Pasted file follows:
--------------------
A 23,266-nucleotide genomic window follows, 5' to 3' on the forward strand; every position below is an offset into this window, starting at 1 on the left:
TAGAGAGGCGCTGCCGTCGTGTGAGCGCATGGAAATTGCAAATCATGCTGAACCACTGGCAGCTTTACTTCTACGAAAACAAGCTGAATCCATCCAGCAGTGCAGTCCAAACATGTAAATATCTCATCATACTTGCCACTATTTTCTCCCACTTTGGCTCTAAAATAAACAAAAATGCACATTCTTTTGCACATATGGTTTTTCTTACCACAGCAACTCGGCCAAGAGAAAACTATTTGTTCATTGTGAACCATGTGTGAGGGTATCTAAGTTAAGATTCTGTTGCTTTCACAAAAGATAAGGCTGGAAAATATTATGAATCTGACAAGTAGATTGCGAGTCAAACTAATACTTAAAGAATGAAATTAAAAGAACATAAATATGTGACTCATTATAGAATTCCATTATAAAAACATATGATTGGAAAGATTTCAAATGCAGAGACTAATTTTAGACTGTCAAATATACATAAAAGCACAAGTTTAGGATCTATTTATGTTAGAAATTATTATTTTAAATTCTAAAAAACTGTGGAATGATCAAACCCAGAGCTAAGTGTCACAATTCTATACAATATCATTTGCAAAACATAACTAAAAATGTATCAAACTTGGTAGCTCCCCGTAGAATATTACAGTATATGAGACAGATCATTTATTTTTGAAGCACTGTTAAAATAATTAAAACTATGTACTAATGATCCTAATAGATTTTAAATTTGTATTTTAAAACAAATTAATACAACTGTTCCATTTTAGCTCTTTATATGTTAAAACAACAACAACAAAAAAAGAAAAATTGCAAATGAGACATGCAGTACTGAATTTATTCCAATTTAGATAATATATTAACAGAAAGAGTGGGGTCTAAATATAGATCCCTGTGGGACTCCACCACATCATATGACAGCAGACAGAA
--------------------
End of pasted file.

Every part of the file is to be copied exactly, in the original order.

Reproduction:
A 23,266-nucleotide genomic window follows, 5' to 3' on the forward strand; every position below is an offset into this window, starting at 1 on the left:
TAGAGAGGCGCTGCCGTCGTGTGAGCGCATGGAAATTGCAAATCATGCTGAACCACTGGCAGCTTTACTTCTACGAAAACAAGCTGAATCCATCCAGCAGTGCAGTCCAAACATGTAAATATCTCATCATACTTGCCACTATTTTCTCCCACTTTGGCTCTAAAATAAACAAAAATGCACATTCTTTTGCACATATGGTTTTTCTTACCACAGCAACTCGGCCAAGAGAAAACTATTTGTTCATTGTGAACCATGTGTGAGGGTATCTAAGTTAAGATTCTGTTGCTTTCACAAAAGATAAGGCTGGAAAATATTATGAATCTGACAAGTAGATTGCGAGTCAAACTAATACTTAAAGAATGAAATTAAAAGAACATAAATATGTGACTCATTATAGAATTCCATTATAAAAACATATGATTGGAAAGATTTCAAATGCAGAGACTAATTTTAGACTGTCAAATATACATAAAAGCACAAGTTTAGGATCTATTTATGTTAGAAATTATTATTTTAAATTCTAAAAAACTGTGGAATGATCAAACCCAGAGCTAAGTGTCACAATTCTATACAATATCATTTGCAAAACATAACTAAAAATGTATCAAACTTGGTAGCTCCCCGTAGAATATTACAGTATATGAGACAGATCATTTATTTTTGAAGCACTGTTAAAATAATTAAAACTATGTACTAATGATCCTAATAGATTTTAAATTTGTATTTTAAAACAAATTAATACAACTGTTCCATTTTAGCTCTTTATATGTTAAAACAACAACAACAAAAAAAGAAAAATTGCAAATGAGACATGCAGTACTGAATTTATTCCAATTTAGATAATATATTAACAGAAAGAGTGGGGTCTAAATATAGATCCCTGTGGGACTCCACCACATCATATGACAGCAGACAGAA